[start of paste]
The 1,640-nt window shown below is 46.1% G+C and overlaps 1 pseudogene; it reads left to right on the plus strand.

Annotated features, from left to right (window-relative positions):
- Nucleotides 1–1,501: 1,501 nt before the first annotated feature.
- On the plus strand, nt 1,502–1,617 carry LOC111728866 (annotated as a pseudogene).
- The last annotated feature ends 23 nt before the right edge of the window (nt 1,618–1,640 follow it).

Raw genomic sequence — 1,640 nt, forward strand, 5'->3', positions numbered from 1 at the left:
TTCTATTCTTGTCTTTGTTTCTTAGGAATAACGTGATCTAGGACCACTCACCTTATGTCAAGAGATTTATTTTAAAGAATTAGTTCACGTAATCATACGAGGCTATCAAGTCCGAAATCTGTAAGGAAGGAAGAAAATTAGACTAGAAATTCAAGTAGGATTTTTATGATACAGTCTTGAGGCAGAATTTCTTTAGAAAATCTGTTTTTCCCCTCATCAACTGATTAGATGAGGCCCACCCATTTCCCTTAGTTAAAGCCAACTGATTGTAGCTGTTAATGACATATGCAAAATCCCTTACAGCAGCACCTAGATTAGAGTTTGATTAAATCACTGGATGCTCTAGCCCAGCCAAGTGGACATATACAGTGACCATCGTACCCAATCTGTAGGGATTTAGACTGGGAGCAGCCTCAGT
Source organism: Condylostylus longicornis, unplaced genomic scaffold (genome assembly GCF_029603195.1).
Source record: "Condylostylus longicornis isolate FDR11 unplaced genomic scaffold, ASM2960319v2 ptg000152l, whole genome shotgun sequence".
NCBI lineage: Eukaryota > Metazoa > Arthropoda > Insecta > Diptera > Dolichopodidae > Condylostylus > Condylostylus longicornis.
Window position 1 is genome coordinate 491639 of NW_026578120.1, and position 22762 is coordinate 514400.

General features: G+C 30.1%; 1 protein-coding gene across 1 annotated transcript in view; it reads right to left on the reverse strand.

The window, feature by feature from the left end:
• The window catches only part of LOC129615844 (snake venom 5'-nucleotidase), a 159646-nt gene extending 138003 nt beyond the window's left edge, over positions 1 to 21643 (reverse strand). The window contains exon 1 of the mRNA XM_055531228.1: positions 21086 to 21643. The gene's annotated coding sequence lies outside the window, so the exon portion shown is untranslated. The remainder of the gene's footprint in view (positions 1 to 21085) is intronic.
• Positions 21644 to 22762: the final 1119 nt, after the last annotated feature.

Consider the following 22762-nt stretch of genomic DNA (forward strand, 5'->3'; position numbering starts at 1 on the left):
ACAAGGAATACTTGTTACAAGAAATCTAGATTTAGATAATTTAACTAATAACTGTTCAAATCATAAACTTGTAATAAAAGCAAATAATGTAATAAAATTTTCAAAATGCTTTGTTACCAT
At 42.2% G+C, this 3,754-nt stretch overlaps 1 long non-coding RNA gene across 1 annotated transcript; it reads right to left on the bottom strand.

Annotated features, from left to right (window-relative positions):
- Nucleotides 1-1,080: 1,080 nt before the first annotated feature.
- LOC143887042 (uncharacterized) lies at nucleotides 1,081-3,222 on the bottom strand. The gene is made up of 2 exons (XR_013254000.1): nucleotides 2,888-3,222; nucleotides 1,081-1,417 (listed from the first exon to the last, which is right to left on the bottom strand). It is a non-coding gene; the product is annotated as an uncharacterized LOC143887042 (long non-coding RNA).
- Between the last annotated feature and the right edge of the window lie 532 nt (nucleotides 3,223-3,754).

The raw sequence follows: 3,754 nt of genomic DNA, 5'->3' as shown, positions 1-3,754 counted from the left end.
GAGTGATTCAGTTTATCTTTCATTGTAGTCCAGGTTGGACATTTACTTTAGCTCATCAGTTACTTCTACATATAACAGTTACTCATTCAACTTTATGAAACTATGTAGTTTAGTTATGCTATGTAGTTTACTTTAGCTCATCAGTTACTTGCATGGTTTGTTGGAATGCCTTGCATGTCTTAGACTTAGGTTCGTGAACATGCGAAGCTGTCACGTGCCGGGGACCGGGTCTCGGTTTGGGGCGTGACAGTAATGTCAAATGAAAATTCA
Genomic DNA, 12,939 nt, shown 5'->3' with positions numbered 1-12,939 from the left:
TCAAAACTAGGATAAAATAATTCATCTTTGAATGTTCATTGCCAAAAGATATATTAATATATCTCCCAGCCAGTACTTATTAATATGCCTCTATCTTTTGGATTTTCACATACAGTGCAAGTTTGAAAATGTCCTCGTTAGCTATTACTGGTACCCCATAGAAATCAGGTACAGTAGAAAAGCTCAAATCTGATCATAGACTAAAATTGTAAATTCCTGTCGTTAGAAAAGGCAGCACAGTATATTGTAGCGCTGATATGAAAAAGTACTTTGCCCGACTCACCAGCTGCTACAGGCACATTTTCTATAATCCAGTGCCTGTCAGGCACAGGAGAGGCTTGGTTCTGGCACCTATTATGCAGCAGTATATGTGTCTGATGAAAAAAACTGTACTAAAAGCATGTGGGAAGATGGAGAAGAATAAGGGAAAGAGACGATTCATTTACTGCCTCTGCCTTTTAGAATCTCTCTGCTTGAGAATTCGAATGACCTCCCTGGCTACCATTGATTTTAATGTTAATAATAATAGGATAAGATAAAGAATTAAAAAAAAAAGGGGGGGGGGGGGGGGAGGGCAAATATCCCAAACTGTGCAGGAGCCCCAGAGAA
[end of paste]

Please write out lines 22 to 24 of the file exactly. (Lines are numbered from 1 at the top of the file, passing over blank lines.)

- Between the last annotated feature and the right edge of the window lie 532 nt (nucleotides 3,223-3,754).

The raw sequence follows: 3,754 nt of genomic DNA, 5'->3' as shown, positions 1-3,754 counted from the left end.
GAGTGATTCAGTTTATCTTTCATTGTAGTCCAGGTTGGACATTTACTTTAGCTCATCAGTTACTTCTACATATAACAGTTACTCATTCAACTTTATGAAACTATGTAGTTTAGTTATGCTATGTAGTTTACTTTAGCTCATCAGTTACTTGCATGGTTTGTTGGAATGCCTTGCATGTCTTAGACTTAGGTTCGTGAACATGCGAAGCTGTCACGTGCCGGGGACCGGGTCTCGGTTTGGGGCGTGACAGTAATGTCAAATGAAAATTCA